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GM-Chrysler? Say It Ain't So -- Please

image Chrysler logoThere's quite a chorus of voices that think the prospect of General Motors taking over Chrysler is a really terrible idea.

Fundamentally, GM already has too many brands, too many trucks, and too many dealers. Why would it want another company that also has too many brands, too many trucks and too many dealers?

GM's weaknesses and Chrysler's weaknesses reinforce each other. "The two companies are not stronger together; two weak companies merged do not make a strong one," said my friend Michelle Krebs at edmunds.com.

From a practical point of view, another friendly competitor at edmunds.com is skeptical that a GM-Chrysler deal could deliver the billions in cost savings that are being bandied about.

Analysts at Standard & Poor's said last week that the rumored merger might produce some cost savings, but probably not fast enough to help with the more immediate problems of the credit crunch and the drop in U.S. auto sales.

Maybe some sort of limited cooperation would make sense, like Chrysler's product-swap deal with Nissan, where Chrysler will build the next-generation Nissan Titan and Nissan will build a small car for Chrysler. Chrysler also builds the Routan minivan for Volkswagen.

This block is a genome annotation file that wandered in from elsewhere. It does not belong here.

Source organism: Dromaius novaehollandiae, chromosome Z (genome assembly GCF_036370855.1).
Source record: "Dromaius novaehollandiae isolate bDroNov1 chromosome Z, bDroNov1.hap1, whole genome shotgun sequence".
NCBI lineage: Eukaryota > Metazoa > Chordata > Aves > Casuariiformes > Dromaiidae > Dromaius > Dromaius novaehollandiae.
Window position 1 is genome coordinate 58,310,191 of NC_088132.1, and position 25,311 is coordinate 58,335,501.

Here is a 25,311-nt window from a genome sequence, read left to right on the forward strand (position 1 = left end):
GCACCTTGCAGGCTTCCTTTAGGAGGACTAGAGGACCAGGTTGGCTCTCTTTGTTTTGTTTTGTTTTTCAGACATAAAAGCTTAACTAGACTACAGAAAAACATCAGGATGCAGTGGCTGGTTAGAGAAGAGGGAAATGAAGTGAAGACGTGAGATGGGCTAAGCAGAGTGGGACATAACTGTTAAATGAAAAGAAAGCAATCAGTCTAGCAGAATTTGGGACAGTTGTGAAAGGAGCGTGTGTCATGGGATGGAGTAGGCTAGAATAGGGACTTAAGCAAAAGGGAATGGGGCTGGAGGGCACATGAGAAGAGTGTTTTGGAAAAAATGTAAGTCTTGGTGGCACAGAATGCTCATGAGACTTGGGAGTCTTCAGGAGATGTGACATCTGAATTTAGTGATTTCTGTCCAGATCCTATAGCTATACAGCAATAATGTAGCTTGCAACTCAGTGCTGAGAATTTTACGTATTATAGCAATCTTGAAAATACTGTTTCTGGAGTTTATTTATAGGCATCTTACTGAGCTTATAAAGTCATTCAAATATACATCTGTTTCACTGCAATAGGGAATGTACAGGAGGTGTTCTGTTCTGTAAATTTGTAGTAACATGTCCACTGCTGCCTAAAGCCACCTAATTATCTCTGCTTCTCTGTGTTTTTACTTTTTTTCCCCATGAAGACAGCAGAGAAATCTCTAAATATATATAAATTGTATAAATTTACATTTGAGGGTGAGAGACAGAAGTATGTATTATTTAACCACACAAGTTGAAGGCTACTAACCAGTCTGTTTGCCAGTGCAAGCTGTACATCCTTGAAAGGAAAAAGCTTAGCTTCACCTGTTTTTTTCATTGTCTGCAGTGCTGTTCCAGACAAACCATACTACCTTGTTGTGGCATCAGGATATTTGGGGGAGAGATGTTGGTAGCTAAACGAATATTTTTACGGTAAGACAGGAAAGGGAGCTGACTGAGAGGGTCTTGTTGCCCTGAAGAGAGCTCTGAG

But again, it's hard for me to see what Chrysler has that GM could want. If GM were to buy Chrysler outright, it looks inevitable that it would just accelerate the cost-cutting and layoffs that are taking place already. Buying something that's already shrinking on its own, only to cut it even more, hardly seems like the best use for GM's cash.

Chrysler and GM are not doing much to quash the rumors. Until the companies put some sort of boundary around the purported deal, the rumor mill is bound to assume the worst.

Chrysler Chairman and CEO Bob Nardelli issued this bland statement on a web site for Chrysler employees last week: "I can tell you that we have approached and have been approached by third parties who are interested in exploring future possibilities with Chrysler. As the Company evaluates strategic options to maximize core operations and leverage its assets, we engage in a dialogue with these parties," Nardelli said.

"It's important for you to know that beyond those partnerships already announced, Chrysler has not formed any new agreements and has no announcements to make at this time," he said.

That, "at this time," is the part that gives employees indigestion.

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